If you've been following the news lately, you know that the Directorate General of Civil Aviation (DGCA) finally announced in August that flying of drones in India would become legal from December 1, 2018 (with some regulations, of course).
This piece of news comes as a relief for a number of commercial establishments that want to use drones but had been facing problems in getting permissions in the past. The step could help substantially lower the cost of operations at various industries.
However, since this is the initial phase of drone use in the country, the Ministry of Civil Aviation has enforced certain restrictions on where and how high you can fly drones. This has been done keeping in mind the country's safety and security.
Here's everything you need to know before you buy/fly your first legal drone:
Rules for flying drones in India
• The initial policy framework requires drone owners/operators to secure a registration and Unique Identification number
• Drones have been classified into 5 categories according to weight:
Nano: Less than or equal to 250g
Micro: Between 250g to 2kg
Small: From 2kg to 25kg
Medium: From 25kg to 150kg
Large: Greater than 150kg
• Drones in the nano category and operating below 50 feet don't require a registration and/or permission to fly. The micro drones operating below 200 feet don't require permission but do require registration. Drones operated by select government agencies also do not require a licence. However, operators are advised to inform the local police beforehand and not breach the privacy of any individual.
• Drones can only be operated within the visual line of sight, during the day only and up to a maximum of 400 ft.
• All drone-related activity will be monitored by a platform called Digital Sky, which is a first-of-its-kind national unmanned traffic management platform. Activity will be monitored via the official app of Digital Sky.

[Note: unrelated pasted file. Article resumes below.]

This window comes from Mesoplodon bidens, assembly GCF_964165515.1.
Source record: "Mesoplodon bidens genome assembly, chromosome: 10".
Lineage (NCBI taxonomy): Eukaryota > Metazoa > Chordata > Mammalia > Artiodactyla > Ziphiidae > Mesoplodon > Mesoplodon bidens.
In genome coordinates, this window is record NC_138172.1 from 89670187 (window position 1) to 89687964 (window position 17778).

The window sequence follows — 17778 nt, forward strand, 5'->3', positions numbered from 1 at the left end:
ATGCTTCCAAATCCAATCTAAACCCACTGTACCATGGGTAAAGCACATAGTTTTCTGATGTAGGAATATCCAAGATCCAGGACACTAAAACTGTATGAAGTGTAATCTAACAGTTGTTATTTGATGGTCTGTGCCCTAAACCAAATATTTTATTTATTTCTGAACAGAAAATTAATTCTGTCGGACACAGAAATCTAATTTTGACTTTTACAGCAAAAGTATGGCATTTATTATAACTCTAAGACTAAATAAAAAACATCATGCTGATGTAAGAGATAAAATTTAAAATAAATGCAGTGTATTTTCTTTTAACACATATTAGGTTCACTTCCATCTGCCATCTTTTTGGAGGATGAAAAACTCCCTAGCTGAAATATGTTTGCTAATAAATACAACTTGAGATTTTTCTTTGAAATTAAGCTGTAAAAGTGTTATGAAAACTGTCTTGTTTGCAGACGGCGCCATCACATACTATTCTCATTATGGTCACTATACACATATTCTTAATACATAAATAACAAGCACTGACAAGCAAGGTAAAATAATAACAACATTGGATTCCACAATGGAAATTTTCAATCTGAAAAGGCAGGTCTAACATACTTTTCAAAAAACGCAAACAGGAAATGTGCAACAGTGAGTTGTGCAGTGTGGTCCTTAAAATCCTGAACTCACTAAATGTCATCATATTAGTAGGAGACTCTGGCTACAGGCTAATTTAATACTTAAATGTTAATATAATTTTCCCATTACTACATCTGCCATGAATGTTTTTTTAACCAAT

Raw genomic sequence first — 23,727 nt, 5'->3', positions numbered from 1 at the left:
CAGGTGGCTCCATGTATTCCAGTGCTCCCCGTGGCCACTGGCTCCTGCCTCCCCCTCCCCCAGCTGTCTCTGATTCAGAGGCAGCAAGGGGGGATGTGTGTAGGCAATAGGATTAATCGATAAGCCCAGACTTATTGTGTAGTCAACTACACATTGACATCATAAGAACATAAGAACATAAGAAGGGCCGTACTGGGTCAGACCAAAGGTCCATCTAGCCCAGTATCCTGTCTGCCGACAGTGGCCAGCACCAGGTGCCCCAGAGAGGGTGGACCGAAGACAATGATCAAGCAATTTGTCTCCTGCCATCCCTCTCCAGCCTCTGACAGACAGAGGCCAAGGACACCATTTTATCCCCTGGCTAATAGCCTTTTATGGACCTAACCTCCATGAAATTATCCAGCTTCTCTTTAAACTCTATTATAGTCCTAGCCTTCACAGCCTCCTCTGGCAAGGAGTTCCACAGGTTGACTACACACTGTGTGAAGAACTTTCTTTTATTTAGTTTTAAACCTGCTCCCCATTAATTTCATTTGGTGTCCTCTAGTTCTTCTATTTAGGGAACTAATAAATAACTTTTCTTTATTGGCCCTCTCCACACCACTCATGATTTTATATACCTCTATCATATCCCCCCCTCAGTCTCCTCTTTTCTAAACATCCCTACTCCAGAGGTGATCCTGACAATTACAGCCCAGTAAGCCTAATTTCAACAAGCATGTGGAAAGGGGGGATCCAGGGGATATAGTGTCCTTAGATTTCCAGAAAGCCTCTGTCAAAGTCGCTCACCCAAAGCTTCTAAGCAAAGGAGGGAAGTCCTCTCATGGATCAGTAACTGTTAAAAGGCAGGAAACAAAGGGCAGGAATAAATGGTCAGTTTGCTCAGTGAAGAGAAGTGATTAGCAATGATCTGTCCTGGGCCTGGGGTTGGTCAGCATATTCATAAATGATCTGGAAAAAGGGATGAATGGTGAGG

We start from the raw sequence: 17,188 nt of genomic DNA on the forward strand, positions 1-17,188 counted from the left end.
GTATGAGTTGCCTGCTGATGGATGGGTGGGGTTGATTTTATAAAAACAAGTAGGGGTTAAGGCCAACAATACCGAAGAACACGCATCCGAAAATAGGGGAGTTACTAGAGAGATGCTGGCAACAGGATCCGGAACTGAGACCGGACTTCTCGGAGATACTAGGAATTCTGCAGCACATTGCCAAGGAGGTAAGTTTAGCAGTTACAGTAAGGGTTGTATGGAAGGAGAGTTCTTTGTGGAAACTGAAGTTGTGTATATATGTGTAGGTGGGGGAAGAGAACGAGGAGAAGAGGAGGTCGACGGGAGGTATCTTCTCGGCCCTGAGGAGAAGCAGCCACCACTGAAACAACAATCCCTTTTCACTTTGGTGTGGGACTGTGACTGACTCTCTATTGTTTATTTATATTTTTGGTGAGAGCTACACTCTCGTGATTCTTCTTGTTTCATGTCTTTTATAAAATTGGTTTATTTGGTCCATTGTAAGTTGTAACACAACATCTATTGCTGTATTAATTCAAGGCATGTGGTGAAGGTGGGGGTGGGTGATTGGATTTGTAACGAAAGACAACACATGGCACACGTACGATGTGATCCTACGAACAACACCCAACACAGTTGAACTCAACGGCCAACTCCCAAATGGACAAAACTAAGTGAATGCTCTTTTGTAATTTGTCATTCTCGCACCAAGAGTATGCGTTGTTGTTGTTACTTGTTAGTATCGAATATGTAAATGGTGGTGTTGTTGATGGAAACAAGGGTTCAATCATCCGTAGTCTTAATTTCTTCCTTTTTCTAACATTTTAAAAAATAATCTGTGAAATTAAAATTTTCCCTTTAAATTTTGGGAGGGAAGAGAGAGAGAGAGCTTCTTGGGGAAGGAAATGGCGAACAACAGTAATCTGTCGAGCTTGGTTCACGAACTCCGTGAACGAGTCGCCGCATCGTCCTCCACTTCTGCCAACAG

• All users will be required to do a one-time registration of their drones, pilots and owners on the app. All drones (except the nano) will be registered and issued a Unique Identification Number. Permits will be required for all drones except those flying below 50ft, and micro drones operating below 200ft.
• Once permits and registrations are in place, users will be required to take permission on the app for every flight (except ones using nano drones). An automated process will either permit or deny the request instantly.
• Those who get an operator's licence need to have features such as a global positioning system, return-to-home facility, anti-collision capability, flight controller with flight data logging capacity, a SIM to ensure that drones do not take off without permission and an identification plate.
• To fly in controlled airspace a flight plan must be filed and it is necessary to obtain Air Defence Clearance.
Areas/places where you can and cannot fly drones
Here are the areas that are out of bounds:
- Airports airports
- International borders
- Vijay Chowk in Delhi
- The State Secretariat Complex in cState capitals
- Anywhere near strategic military installations.
The Digital Sky Platform will have specific colour zones charting out the areas, which will visible to the person applying for permission.
- Red Zone: No flying permitted Flying not permitted
- Yellow Zone: Controlled airspace or permission required before flying
- Green Zone: Uncontrolled airspace/no permission required
So, who all can finally operate drones?
As of now, permissions will be granted for a limited number of commercial applications. These include:
- For aerial photography of real estate projects,
- For monitoring equipment at wind and solar power plants
- For precision delivery of fertilisers
- For disaster relief
- For mineral exploration
- For shipping mail.
The government plans to expand the scope of drone operations in the coming times, but as of now you won't be getting pizzas delivered by a drone any time soon, since drones are required to be operated within the line of sight. Policymakers, however, do intend to expand the scope of drone use in the future.